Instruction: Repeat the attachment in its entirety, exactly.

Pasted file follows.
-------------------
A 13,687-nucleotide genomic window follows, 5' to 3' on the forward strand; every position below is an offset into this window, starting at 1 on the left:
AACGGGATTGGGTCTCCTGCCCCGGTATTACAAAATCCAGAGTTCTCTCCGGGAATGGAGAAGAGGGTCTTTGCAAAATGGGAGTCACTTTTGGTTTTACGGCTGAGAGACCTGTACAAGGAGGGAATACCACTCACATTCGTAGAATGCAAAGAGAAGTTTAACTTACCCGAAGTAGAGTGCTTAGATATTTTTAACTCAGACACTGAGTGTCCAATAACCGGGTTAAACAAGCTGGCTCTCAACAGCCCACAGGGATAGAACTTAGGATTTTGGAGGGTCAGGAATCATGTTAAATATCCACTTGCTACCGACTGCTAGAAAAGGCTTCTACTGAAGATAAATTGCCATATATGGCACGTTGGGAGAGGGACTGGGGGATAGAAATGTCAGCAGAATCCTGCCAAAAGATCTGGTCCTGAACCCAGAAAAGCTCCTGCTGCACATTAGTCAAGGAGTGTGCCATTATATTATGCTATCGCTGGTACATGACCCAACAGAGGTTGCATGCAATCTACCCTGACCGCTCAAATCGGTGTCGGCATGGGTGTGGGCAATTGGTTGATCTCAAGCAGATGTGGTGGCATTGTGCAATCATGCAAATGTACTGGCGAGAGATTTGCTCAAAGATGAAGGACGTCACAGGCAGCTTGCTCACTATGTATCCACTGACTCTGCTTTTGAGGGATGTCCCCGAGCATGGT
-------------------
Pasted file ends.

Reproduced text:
A 13,687-nucleotide genomic window follows, 5' to 3' on the forward strand; every position below is an offset into this window, starting at 1 on the left:
AACGGGATTGGGTCTCCTGCCCCGGTATTACAAAATCCAGAGTTCTCTCCGGGAATGGAGAAGAGGGTCTTTGCAAAATGGGAGTCACTTTTGGTTTTACGGCTGAGAGACCTGTACAAGGAGGGAATACCACTCACATTCGTAGAATGCAAAGAGAAGTTTAACTTACCCGAAGTAGAGTGCTTAGATATTTTTAACTCAGACACTGAGTGTCCAATAACCGGGTTAAACAAGCTGGCTCTCAACAGCCCACAGGGATAGAACTTAGGATTTTGGAGGGTCAGGAATCATGTTAAATATCCACTTGCTACCGACTGCTAGAAAAGGCTTCTACTGAAGATAAATTGCCATATATGGCACGTTGGGAGAGGGACTGGGGGATAGAAATGTCAGCAGAATCCTGCCAAAAGATCTGGTCCTGAACCCAGAAAAGCTCCTGCTGCACATTAGTCAAGGAGTGTGCCATTATATTATGCTATCGCTGGTACATGACCCAACAGAGGTTGCATGCAATCTACCCTGACCGCTCAAATCGGTGTCGGCATGGGTGTGGGCAATTGGTTGATCTCAAGCAGATGTGGTGGCATTGTGCAATCATGCAAATGTACTGGCGAGAGATTTGCTCAAAGATGAAGGACGTCACAGGCAGCTTGCTCACTATGTATCCACTGACTCTGCTTTTGAGGGATGTCCCCGAGCATGGT